TitleThe Characterization of Sponge NLRs Provides Insight into the Origin and Evolution of This Innate Immune Gene Family in Animals
Publication TypeJournal Article
Year of Publication2014
AuthorsYuen B, Bayes JM, Degnan SM
Volume31
Pagination106-120
Date PublishedJan
Type of ArticleArticle
ISBN Number0737-4038
Accession NumberZOOREC:ZOOR15004019546
Keywords/ ]., Amphimedon queenslandica, Amphimedon queenslandica (Demospongiae)., Animalia, Porifera, Demospongiae, characterization / comparative study] [Convergence / / ] [Phylogeny /, Evolution, Evolutionary adaptation, Genetics, Invertebrates, Metazoa (Animalia)., Metazoa [Molecular genetics / NLR gene family, Sponges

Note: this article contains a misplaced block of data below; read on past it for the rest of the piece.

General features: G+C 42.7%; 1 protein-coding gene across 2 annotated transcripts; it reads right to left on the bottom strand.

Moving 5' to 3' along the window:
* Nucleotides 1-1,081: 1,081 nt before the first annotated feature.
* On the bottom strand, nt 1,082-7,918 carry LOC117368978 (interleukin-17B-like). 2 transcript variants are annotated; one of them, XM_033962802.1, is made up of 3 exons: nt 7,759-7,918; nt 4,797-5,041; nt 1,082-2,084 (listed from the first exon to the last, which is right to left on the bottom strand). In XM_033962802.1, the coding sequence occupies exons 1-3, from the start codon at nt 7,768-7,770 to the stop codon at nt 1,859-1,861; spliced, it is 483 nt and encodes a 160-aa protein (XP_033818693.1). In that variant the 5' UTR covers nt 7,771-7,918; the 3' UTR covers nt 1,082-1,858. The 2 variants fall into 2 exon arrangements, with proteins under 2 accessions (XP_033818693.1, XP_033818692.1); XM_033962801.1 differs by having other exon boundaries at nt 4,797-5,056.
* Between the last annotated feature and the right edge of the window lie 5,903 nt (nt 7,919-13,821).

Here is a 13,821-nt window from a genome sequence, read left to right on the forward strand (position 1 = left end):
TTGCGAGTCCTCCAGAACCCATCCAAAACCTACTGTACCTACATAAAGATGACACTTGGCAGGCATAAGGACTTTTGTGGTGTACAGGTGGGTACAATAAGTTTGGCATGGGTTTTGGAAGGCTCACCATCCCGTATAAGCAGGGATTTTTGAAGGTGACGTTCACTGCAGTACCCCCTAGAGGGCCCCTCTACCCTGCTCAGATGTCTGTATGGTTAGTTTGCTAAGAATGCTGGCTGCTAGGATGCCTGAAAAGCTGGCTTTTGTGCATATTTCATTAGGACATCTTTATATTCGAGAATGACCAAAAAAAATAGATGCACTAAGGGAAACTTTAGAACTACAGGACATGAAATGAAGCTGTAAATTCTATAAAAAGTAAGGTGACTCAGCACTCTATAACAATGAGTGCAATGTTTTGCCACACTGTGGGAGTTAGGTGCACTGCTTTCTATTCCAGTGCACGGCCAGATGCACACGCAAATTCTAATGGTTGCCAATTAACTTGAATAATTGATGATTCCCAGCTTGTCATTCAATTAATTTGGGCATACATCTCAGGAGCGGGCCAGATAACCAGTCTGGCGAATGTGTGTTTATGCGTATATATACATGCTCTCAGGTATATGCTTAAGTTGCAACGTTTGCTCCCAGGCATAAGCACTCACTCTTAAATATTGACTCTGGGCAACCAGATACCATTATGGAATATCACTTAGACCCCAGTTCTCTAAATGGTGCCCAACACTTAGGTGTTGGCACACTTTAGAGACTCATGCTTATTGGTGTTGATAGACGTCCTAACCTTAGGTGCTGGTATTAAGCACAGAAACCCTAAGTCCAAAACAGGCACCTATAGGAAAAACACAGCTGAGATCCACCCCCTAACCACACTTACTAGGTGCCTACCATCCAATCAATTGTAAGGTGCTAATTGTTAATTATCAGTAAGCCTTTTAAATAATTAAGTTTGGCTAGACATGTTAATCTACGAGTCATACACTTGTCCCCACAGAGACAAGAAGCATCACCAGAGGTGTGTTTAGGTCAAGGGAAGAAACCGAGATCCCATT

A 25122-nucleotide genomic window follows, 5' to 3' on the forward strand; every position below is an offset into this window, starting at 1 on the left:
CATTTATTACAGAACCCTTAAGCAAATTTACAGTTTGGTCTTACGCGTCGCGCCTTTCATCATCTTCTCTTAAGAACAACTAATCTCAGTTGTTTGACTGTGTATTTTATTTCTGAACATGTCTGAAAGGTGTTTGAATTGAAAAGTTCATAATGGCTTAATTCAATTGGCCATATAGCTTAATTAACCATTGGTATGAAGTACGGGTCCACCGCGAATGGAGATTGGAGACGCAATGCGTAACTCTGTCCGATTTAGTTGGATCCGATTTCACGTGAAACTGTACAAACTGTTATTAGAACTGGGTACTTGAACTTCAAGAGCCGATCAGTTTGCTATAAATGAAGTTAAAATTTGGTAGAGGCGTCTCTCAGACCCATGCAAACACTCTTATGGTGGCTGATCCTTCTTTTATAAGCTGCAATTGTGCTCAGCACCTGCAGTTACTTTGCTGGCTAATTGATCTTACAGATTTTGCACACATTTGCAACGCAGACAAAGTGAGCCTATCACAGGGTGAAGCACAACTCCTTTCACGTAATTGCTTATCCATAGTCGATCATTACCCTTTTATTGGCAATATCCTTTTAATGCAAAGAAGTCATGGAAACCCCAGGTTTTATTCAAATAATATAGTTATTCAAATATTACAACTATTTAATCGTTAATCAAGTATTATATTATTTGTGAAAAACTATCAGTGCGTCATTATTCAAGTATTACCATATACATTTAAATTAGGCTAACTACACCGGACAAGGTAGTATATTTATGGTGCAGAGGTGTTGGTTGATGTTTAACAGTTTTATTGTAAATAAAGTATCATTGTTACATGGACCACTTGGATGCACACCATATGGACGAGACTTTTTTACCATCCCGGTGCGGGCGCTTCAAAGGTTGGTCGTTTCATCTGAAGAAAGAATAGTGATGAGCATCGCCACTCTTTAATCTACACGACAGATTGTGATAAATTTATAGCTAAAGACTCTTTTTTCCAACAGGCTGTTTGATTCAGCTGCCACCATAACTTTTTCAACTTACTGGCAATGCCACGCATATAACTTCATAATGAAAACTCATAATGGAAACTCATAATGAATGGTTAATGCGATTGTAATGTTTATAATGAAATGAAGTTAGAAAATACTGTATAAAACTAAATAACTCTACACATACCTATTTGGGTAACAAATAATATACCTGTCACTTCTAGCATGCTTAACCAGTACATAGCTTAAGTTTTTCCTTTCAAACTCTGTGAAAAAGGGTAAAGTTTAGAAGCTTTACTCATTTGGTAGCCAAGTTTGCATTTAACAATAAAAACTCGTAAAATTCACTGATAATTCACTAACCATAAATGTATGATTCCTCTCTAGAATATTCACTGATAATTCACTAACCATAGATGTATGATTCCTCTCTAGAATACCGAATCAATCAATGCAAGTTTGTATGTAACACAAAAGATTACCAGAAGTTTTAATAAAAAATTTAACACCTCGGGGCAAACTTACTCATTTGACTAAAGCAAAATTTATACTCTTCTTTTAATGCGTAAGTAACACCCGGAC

AbstractThe "Nucleotide-binding domain and Leucine-rich Repeat" (NLR) genes are a family of intracellular pattern recognition receptors (PRR) that are a critical component of the metazoan innate immune system, involved in both defense against pathogenic microorganisms and in beneficial interactions with symbionts. To investigate the origin and evolution of the NLR gene family, we characterized the full NACHT domain-containing gene complement in the genome of the sponge, Amphimedon queenslandica. As sister group to all animals, sponges are ideally placed to inform our understanding of the early evolution of this ancient PRR family. Amphimedon queenslandica has a large NACHT domain-containing gene complement that is dominated by bona fide NLRs (n = 135) with varied phylogenetic histories. Approximately half of these have a tripartite architecture that includes an N-terminal CARD or DEATH domain. The multiplicity of the A. queenslandica NLR genes and the high variability across the N- and C-terminal domains are consistent with involvement in immunity. We also provide new insight into the evolution of NLRs in invertebrates through comparative genomic analysis of multiple metazoan and nonmetazoan taxa. Specifically, we demonstrate that the NLR gene family appears to be a metazoan innovation, characterized by two major gene lineages that may have originated with the last common eumetazoan ancestor. Subsequent lineage-specific gene duplication, gene loss and domain shuffling all have played an important role in the highly dynamic evolutionary history of invertebrate NLRs.